I am frequently being sucked into bargain book stores, garage sales, and used book fairs. It doesn't matter if I'm running late for something or meeting up with someone for lunch. I can't stop myself from being sidetracked. The sirens call me and I answer. You might be thinking, "Get some self-control, woman!" But if it hadn't been for one of my unanticipated stops at one of these burgeoning blacktop businesses, I would never have stumbled upon my copy of The Time Traveler's Wife.

Normally, a book as clunky as this one would have made me look the other way. The vague description on the back would have waved me along. But something about the image on the cover kept me coming back. The impatient little girl with her pristine, white knee socks and the large brown leather shoes placed neatly on a flannel blanket waiting for the feet to fill them. Circling around the tables of books, I methodically made my way back to the same pile over and over again, the image of the shoes peeking back at me, urging me to give it a chance. So, what else could I do? I bought it.*  I didn't think anything of it. I knew this book would be placed on my shelf where it would wait for me to pluck it from its slumber when the mood struck. What usually ends up happening is, I forget that I own the book, I eventually hear that a movie is coming out based on the book, then I search for said book, plop down and read it.

When books get turned into movies, I become anxious and panic stricken. Will I have enough time to read the book before the movie comes out? Will the book be good? Will the movie be good? Will there be disappointment like there always is when Hollywood tries to recreate something as magical as what an author has created on his or her pages? Those pages that ignite your own imagination? But those aren't the thoughts that went through my mind when I finished Time Traveler's Wife (TTW). I was intrigued and somewhat excited to see how they would portray this epic love story on the silver screen.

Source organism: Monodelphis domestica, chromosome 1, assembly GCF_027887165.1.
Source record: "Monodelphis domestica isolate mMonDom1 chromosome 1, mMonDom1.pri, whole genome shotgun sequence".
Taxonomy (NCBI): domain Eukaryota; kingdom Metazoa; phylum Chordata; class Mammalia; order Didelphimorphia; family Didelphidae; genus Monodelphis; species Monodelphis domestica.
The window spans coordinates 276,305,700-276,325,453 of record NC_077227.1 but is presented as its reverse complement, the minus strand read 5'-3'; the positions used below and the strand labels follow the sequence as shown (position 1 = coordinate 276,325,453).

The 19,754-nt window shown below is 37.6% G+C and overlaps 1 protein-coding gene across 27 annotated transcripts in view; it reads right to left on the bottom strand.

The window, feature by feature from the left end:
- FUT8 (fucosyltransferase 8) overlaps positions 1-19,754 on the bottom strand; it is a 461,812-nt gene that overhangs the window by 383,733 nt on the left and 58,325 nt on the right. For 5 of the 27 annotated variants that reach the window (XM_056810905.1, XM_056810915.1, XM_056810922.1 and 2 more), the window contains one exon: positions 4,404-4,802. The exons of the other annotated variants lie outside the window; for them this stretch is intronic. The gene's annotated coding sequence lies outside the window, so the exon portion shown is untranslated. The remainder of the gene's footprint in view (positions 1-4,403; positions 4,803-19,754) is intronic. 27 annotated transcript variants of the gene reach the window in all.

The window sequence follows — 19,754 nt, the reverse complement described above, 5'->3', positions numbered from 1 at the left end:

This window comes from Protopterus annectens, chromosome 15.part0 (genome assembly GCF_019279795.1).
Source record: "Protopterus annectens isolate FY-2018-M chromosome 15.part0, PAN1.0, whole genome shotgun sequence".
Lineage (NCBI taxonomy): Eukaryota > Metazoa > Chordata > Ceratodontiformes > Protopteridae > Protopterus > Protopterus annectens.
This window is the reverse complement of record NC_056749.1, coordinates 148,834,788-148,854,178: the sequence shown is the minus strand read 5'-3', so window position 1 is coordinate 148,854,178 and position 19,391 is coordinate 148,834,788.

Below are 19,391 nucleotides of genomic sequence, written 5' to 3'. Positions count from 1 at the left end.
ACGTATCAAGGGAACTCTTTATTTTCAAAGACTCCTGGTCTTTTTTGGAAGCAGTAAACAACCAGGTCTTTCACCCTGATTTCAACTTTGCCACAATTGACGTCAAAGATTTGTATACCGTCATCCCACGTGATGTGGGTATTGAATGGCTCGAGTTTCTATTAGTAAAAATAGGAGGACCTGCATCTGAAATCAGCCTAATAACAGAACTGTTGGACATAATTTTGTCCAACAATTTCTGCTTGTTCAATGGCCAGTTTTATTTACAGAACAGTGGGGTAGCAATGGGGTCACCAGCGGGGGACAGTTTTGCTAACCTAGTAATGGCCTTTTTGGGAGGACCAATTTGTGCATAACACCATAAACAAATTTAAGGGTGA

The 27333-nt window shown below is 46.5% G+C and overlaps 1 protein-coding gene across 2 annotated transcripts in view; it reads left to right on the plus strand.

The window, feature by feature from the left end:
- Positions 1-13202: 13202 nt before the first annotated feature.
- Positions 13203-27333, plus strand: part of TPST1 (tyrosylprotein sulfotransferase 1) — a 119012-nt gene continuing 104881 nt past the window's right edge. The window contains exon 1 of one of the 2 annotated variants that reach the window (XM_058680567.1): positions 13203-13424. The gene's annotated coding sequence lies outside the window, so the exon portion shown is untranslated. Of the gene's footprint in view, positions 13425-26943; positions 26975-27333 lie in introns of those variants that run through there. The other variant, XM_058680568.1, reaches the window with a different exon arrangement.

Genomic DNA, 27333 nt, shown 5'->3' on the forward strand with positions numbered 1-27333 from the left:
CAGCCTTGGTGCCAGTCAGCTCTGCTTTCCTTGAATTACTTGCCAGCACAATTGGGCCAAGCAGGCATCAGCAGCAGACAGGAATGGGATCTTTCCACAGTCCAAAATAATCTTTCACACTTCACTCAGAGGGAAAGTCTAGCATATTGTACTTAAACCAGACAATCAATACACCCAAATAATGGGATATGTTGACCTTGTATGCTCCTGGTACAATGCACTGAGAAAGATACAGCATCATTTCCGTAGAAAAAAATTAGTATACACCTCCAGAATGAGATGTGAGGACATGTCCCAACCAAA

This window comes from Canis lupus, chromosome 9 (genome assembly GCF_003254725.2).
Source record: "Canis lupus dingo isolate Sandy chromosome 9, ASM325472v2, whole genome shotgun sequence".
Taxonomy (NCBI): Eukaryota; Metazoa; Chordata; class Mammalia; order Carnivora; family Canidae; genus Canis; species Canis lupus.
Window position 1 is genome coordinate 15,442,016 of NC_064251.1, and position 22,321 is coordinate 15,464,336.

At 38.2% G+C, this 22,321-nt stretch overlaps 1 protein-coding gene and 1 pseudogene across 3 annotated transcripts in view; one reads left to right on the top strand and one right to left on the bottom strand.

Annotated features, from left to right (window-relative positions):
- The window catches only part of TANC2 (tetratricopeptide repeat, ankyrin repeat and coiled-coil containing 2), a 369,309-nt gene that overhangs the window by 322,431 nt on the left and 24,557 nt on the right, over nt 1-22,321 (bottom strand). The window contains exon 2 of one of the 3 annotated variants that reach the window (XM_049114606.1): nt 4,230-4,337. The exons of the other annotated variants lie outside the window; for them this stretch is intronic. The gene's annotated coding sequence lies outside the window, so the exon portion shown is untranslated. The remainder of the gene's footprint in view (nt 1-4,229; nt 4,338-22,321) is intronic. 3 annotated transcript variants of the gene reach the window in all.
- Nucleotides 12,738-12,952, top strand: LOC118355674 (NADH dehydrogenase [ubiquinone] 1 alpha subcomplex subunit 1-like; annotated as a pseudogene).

It was the first time that I wanted them to Hollywood-ize a book. That's not to say that I was dissatisfied with it. I would even go as far as to say that TTW is one of my favorite novels. But when you are given the opportunity to see a different outcome, wouldn't you want it? It's kind of like watching a movie that gives you the option of seeing the "alternate ending"; don't you click it, just to see what else could have happened?

I was given the chance to appreciate both adaptations of a love story that surpassed practicality and time. I fell in love with Henry and Claire. I appreciated the innocence of fate weaving itself throughout their story. At times it was dark, a habit in Niffenegger's writing, but the dark moments just helped highlight the lighter ones. I really don't want to spoil it by giving away anything about the book, but I do highly recommend it.

In regards to the movie (which I am eagerly awaiting! I ordered it a week ago!!), what can I say? It won me over. The first song accompanying the beginning credits was "Lo, how a rose e're blooming", one of my all time favorite songs. And I think that they cast it well with Rachel McAdams as Claire and Eric Bana as Henry. But I may be biased, because I love them both. Yes, there was some disappointment with certain details, but all in all I liked it.

With all that being said, I would still suggest reading the book before seeing the movie. It is a personal preference, but I like to maintain the authenticity and integrity of the author's work in its original form. It makes it easier to create my own versions of the characters, instead of picturing the actors cast in the roles.

Friday, February 12, 2010

"Love is not love which alters when alteration finds." - Shakespeare

I don't hate Valentine's Day. You all should know by now that I love love. And I am not jaded just because I am sans lover this February 14th. Even if there is a certain unwanted pressure for single girls to shed their "loneliness" before the dreaded Hallmark holiday rolls around.  I am not worried because Cupid has blessed me with awesome friends to spend the weekend with!

May your weekend also be filled with good laughs, good friends, good loves and great drinks ;)

And if you're looking for a Valentine's Day book to read this weekend try:

 Hopeless Romantic by Harriet Evans

My Horizontal Life by Chelsea Handler

I Do, But I Don't by Cara Lockwood

Manhunting by Jennifer Crusie

Monday, February 8, 2010

Light as a paperback, stiff as a hardcover.....

Remember when I said I wanted to be part of (whined about not being in) a book club a few months ago? Well my prayers have been answered and I am officially part of THREE book clubs now!